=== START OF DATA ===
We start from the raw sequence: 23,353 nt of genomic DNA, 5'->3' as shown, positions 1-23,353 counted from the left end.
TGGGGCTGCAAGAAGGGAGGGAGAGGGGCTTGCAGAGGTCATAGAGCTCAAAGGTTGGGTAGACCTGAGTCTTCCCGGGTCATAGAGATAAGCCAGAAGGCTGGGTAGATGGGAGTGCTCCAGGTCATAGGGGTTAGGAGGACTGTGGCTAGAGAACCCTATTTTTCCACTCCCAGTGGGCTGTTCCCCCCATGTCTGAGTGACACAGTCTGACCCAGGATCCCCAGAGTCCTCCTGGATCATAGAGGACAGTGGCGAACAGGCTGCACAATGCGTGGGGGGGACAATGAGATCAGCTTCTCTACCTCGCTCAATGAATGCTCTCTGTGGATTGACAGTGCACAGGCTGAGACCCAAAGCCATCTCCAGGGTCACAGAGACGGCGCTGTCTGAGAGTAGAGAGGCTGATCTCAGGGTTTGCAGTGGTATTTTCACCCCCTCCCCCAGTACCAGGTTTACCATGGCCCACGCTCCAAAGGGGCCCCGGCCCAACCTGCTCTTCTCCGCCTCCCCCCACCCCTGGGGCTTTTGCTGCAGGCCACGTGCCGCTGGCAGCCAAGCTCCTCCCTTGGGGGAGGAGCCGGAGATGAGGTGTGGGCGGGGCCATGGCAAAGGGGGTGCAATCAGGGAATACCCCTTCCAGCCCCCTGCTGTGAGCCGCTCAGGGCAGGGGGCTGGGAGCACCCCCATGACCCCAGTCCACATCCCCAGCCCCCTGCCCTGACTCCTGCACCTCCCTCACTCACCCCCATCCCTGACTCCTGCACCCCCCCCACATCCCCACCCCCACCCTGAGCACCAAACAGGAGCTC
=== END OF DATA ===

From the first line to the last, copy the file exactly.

We start from the raw sequence: 23,353 nt of genomic DNA, 5'->3' as shown, positions 1-23,353 counted from the left end.
TGGGGCTGCAAGAAGGGAGGGAGAGGGGCTTGCAGAGGTCATAGAGCTCAAAGGTTGGGTAGACCTGAGTCTTCCCGGGTCATAGAGATAAGCCAGAAGGCTGGGTAGATGGGAGTGCTCCAGGTCATAGGGGTTAGGAGGACTGTGGCTAGAGAACCCTATTTTTCCACTCCCAGTGGGCTGTTCCCCCCATGTCTGAGTGACACAGTCTGACCCAGGATCCCCAGAGTCCTCCTGGATCATAGAGGACAGTGGCGAACAGGCTGCACAATGCGTGGGGGGGACAATGAGATCAGCTTCTCTACCTCGCTCAATGAATGCTCTCTGTGGATTGACAGTGCACAGGCTGAGACCCAAAGCCATCTCCAGGGTCACAGAGACGGCGCTGTCTGAGAGTAGAGAGGCTGATCTCAGGGTTTGCAGTGGTATTTTCACCCCCTCCCCCAGTACCAGGTTTACCATGGCCCACGCTCCAAAGGGGCCCCGGCCCAACCTGCTCTTCTCCGCCTCCCCCCACCCCTGGGGCTTTTGCTGCAGGCCACGTGCCGCTGGCAGCCAAGCTCCTCCCTTGGGGGAGGAGCCGGAGATGAGGTGTGGGCGGGGCCATGGCAAAGGGGGTGCAATCAGGGAATACCCCTTCCAGCCCCCTGCTGTGAGCCGCTCAGGGCAGGGGGCTGGGAGCACCCCCATGACCCCAGTCCACATCCCCAGCCCCCTGCCCTGACTCCTGCACCTCCCTCACTCACCCCCATCCCTGACTCCTGCACCCCCCCCACATCCCCACCCCCACCCTGAGCACCAAACAGGAGCTC